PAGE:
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Japan's Desire to Enter TPP Agreement Questioned

Lawmakers and cattlemen want non-science based barriers lifted.

President Obama received a letter from 27 U.S. Senators offering support of the administration's efforts to expand the presence of U.S. businesses and exports in the Asia-Pacific region through the Trans-Pacific Partnership. Most recently, Japan expressed interest in joining the TPP, causing policymakers to extend cautious optimism to the president. First of all, the senators noted the importance of expanding market access into important economies such as Japan, but they also referred to the history of the U.S., Japan trade relationship.

The letter said it is also encouraging that the leaders of the Japanese government have expressed their interest in joining the TPP and thus eliminating their tariff and non-tariff trade barriers to U.S. goods and services. The Senators object to Japan's action of discriminating against U.S. beef imports with restrictions that are inconsistent with international standards and not based on scientific criteria.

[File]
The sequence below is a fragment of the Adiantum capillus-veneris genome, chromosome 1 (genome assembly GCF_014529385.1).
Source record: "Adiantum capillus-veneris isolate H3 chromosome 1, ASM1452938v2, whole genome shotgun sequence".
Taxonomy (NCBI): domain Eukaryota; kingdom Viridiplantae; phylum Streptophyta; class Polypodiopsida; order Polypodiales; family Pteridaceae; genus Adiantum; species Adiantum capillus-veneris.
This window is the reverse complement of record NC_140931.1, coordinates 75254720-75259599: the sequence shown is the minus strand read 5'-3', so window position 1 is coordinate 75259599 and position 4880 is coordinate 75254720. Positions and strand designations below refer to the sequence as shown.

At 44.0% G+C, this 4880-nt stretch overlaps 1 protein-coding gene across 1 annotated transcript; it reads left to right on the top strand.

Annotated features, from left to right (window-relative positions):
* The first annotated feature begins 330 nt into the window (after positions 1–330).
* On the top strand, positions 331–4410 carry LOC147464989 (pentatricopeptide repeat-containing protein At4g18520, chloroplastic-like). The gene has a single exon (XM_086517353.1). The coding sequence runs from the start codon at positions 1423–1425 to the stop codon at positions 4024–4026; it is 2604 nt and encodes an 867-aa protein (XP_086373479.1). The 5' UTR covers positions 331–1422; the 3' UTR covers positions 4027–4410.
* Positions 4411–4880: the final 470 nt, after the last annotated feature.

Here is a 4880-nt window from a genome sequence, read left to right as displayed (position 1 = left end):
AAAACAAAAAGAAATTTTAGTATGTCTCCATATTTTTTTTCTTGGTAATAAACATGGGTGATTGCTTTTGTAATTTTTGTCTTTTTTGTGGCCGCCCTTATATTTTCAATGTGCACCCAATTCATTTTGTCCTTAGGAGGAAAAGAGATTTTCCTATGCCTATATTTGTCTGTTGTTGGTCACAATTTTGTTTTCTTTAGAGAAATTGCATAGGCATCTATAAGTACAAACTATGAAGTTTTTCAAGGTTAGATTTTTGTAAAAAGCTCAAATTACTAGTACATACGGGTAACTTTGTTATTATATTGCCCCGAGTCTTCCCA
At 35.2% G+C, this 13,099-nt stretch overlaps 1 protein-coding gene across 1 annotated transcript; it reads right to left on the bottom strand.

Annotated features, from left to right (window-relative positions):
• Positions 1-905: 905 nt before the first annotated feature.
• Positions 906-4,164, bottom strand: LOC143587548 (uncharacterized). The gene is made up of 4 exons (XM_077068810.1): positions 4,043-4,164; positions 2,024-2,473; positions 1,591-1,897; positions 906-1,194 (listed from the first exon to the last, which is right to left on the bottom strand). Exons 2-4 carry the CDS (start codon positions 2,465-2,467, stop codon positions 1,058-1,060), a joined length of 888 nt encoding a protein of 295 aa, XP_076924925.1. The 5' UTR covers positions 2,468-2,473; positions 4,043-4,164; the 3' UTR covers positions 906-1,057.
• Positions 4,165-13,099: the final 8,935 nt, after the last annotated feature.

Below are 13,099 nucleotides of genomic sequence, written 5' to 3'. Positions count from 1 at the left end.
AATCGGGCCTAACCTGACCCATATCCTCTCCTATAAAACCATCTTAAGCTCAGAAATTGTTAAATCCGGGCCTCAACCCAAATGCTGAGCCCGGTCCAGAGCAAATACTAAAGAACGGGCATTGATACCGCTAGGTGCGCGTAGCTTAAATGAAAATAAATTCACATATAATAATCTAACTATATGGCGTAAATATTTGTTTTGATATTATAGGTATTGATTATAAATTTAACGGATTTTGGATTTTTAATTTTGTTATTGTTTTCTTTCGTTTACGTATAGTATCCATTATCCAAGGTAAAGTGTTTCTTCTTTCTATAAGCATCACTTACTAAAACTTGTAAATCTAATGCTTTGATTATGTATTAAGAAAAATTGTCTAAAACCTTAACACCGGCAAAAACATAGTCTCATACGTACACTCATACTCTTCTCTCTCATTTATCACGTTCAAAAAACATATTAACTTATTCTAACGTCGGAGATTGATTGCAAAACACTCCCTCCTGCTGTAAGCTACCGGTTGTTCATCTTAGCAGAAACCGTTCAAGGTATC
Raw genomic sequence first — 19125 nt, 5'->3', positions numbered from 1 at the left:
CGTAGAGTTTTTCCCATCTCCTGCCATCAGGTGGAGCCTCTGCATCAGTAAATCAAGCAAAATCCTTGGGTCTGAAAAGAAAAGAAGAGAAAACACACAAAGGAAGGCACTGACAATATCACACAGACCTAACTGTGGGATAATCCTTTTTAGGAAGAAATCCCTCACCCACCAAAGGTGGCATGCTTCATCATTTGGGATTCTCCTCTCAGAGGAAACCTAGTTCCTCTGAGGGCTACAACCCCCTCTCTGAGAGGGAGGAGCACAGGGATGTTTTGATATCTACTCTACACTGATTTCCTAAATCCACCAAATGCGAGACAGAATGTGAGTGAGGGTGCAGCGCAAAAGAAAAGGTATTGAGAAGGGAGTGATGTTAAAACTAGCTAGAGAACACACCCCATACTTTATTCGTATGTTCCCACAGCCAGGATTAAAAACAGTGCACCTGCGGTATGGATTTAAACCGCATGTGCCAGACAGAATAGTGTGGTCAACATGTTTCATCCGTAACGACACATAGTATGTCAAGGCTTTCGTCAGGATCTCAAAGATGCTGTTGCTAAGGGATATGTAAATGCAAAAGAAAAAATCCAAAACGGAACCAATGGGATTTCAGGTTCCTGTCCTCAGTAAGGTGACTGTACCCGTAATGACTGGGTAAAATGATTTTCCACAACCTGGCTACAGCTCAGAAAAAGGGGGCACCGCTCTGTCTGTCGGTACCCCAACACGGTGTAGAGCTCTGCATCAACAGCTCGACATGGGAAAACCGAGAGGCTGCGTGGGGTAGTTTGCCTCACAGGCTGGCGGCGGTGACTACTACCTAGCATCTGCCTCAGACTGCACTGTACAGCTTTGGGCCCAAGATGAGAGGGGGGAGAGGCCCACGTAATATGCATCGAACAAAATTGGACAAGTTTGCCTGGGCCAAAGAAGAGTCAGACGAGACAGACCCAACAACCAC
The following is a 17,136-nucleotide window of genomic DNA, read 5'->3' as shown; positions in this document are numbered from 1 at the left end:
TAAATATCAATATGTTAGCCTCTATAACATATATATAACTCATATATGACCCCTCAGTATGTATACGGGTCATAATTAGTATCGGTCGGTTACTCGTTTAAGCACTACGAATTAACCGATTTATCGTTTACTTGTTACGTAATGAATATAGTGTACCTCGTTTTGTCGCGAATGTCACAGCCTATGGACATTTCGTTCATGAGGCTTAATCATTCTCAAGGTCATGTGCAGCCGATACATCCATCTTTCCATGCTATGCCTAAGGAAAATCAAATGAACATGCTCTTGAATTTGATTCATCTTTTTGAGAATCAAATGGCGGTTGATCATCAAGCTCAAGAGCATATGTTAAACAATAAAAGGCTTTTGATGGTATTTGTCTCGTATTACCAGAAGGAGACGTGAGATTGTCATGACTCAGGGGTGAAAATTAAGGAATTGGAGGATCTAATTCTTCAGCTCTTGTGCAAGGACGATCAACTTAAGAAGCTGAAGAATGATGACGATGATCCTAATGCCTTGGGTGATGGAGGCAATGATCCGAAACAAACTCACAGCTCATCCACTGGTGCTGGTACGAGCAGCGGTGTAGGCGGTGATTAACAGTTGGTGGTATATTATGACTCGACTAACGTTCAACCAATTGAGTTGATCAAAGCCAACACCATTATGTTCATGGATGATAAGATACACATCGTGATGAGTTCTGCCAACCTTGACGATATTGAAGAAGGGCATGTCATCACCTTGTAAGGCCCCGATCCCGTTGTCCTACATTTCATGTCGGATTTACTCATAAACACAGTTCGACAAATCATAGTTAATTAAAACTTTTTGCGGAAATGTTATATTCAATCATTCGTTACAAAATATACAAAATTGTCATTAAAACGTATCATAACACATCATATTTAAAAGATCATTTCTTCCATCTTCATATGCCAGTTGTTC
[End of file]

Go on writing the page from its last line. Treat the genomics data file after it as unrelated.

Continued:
In their letter the senators wrote, "If Japan asks for inclusion in the TPP negotiations, we encourage you to press Japanese leaders to immediately relax its restrictions on U.S. beef to be fully consistent with OIE guidelines and reopen its market. At the very least, Japan should agree to immediately relax its age restrictions to 30 months and address other issues necessary to achieve a commercially-viable, science-based import protocol, while also laying a clear pathway for eventual full OIE compliance."

Japan closed its market to U.S. beef in December of 2003, after the discovery of a Canadian-born cow infected with bovine spongiform encephalopathy in the United States. At that time, Japan was the largest export market for U.S. beef, valued at $1.4 billion dollars. Since then, Japan has had restrictions in place on U.S. beef imports and currently only allows imports of beef from cattle aged 20 months and younger.

National Cattlemen's Beef Association Manager of Legislative Affairs Kent Baucus says the Japanese restrictions put U.S. cattlemen and women at a competitive disadvantage without any science-based rationale. He says the trade barriers Japan has in place on U.S. beef appear to be motivated by something other than science.

"The United States hasn't taken this lightly," Baucus said. "We have multiple safeguards currently in place that have prevented BSE from taking hold in our country. The U.S. Department of Agriculture's Animal and Plant Health Inspection Service has aggressively enhanced its BSE surveillance system since 1990, testing at levels forty times higher than recommended by the World Organization for Animal Health."

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